The opening of a new community café at the George in Bethersden, Kent, is helping to bring local people together, creating new ways for them to connect and bringing new meaning to the phrase ‘popping to the local’.
The pub’s general manager Bee Lewis said the pub is a great place for guests to meet new people. She added: “It’s not just seen as a pub – it’s a great venue for the village to have, and the village has certainly felt alive since the pub has reopened.”
The vibe, she said, is “welcoming and friendly”. The space caters to those working from home, guests looking to catch up over coffee and cake and dog walkers, to just name a few. “There’s a lot of loneliness within villages where people do get isolated,” said Lewis, so the café creates a space locals can come out for a chat.
Young parents will also be welcomed, with colouring activities available for kids so they can have a respite.
Since reopening the site, commercial manager Alex Withington said the pub has broadened its appeal, and created a space for social connection that was missing during the pandemic.
The George Café, which launched a month after the pub reopened as a community enterprise, provides an opportunity for people living alone, mothers and toddlers, families, and groups to meet and socialise in a relaxed environment and welcoming space.
A selection of games and puzzles is available for children to play with and there is a secure garden area with outdoor games for when parents and carers want to enjoy their coffee or tea and cake outside on the pub’s terrace.
Local residents and home-workers are also being encouraged to bring their laptops to take advantage of the super-fast Wi-Fi and work in the comfort of the café.
The café was opened with the expert help and a Community Services Fund grant from Pub is The Hub, the not-for-profit organisation that helps pubs to diversify and provide essential local services.
The George Café also supports local suppliers including Bloss coffee and Pluckley tea, with delicious cakes provided by some of Bethersden’s home bakers. There are plans to extend its trading hours later in the year but it currently opens Wednesday to Saturday 10am to 4pm.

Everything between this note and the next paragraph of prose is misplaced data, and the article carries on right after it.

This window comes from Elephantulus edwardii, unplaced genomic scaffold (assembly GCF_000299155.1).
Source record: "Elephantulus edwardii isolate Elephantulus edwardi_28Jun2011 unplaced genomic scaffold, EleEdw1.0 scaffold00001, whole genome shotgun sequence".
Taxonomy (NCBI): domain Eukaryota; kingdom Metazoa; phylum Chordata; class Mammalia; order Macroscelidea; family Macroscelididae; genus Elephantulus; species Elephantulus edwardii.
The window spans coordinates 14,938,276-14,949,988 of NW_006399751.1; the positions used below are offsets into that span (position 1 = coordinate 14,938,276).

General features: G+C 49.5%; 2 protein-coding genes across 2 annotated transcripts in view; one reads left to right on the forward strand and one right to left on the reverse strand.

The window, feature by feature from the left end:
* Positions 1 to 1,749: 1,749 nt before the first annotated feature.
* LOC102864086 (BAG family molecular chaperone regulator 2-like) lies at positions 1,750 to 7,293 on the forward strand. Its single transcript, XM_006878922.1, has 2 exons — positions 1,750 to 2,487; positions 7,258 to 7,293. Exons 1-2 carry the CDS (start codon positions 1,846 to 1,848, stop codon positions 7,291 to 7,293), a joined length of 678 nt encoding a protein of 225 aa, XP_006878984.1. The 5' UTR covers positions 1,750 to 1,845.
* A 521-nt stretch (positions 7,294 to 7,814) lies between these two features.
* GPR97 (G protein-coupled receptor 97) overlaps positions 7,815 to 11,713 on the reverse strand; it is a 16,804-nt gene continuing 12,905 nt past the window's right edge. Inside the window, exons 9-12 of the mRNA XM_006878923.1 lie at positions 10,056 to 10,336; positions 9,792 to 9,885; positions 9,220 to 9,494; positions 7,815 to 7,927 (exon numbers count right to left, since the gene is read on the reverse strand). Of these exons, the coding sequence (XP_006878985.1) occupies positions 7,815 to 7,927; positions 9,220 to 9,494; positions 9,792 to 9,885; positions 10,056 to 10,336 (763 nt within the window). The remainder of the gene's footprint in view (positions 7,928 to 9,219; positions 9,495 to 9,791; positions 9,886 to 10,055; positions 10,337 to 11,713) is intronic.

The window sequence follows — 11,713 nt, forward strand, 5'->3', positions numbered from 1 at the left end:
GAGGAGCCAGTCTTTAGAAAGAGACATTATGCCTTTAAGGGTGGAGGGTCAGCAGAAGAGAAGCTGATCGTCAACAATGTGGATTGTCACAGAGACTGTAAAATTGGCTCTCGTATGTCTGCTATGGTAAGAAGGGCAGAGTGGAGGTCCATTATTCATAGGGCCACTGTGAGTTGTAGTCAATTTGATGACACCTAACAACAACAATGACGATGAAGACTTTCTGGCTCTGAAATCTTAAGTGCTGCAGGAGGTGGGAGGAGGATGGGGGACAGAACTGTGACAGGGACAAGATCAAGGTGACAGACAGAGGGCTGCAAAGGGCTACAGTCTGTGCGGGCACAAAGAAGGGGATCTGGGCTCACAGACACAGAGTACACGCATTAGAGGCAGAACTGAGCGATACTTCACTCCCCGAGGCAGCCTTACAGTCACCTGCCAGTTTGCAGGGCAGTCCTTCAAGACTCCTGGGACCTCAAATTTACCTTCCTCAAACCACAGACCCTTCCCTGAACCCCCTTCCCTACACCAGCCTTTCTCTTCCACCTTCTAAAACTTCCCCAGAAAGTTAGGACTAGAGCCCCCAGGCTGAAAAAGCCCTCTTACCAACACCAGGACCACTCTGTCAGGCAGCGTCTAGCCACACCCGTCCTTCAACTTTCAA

“You can’t beat homemade cakes,” said Bliss. There’s one particular baker named Barbara who Lewis dubbed the “Mary Berry of the village”. She added: “Everyone knows her cakes come in on Wednesdays, and they look fantastic. They are works of art.”
An initiative to support local artists is also being launched, giving them wall space to displaying pieces which are also for sale.
Tim Tempest, regional advisor at Pub is The Hub, said: “This pub is truly at the heart of its community. This café will become a focal point for villagers to come together and provide an opportunity for more social interaction in this rural area.”
This is echoed in feedback left by locals. One recent visitor wrote: “We are so pleased that it is becoming the focal point of the community again and the ‘go to’ meeting point for people.”
And what advice do the staff have for pubs thinking about launching cafés? Focus on serving really good quality coffee and cakes, said Withington, and keep adapting.
“We’ve always been really open to anything we haven’t got perfectly right,” he said. “We think we’ve got a lot of things pretty good. But there’s always stuff we can learn, [so] keep talking to your customers to see what’s working and what’s not.”
Lewis added: “If you don't diversify, you get stuck behind. There’s so many pubs shutting down at the moment, you have to think outside the box and look what your quieter times are, what you can do to get different people, and spread your wings further than perhaps just pulling pints.”
The George reopened in May 2023 as a wet-led pub, focusing on drinks-only as the kitchen needs additional work. Refurbishment of the kitchen is now on-going, and the team is currently recruiting for a new chef and will be launching a new menu with a view to starting a restaurant service later in the Autumn.
While the first priority will be on the food offering for the pub, there is also the potential to open the café earlier in the day to offer a simple breakfast service, such as bacon or sausage rolls, including take-away.
Withington explained: “Despite our rural location there is good footfall through the village including a number of people on the way to work.
“As you can imagine, this could hugely increase the café turnover and profitability – we’re just not at that stage yet given our small scale and the need to increase the supporting team at the pub first.”